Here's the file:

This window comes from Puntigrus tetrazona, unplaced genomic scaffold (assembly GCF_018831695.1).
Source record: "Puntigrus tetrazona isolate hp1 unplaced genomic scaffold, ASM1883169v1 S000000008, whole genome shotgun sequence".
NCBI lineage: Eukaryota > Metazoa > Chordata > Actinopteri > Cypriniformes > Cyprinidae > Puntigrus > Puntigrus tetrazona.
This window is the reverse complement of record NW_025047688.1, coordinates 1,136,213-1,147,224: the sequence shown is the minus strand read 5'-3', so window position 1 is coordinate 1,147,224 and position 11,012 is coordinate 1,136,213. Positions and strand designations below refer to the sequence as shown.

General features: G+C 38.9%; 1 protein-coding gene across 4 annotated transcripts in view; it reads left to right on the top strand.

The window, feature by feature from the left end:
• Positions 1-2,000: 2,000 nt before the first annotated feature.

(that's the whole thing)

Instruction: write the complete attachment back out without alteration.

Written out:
This window comes from Puntigrus tetrazona, unplaced genomic scaffold (assembly GCF_018831695.1).
Source record: "Puntigrus tetrazona isolate hp1 unplaced genomic scaffold, ASM1883169v1 S000000008, whole genome shotgun sequence".
NCBI lineage: Eukaryota > Metazoa > Chordata > Actinopteri > Cypriniformes > Cyprinidae > Puntigrus > Puntigrus tetrazona.
This window is the reverse complement of record NW_025047688.1, coordinates 1,136,213-1,147,224: the sequence shown is the minus strand read 5'-3', so window position 1 is coordinate 1,147,224 and position 11,012 is coordinate 1,136,213. Positions and strand designations below refer to the sequence as shown.

General features: G+C 38.9%; 1 protein-coding gene across 4 annotated transcripts in view; it reads left to right on the top strand.

The window, feature by feature from the left end:
• Positions 1-2,000: 2,000 nt before the first annotated feature.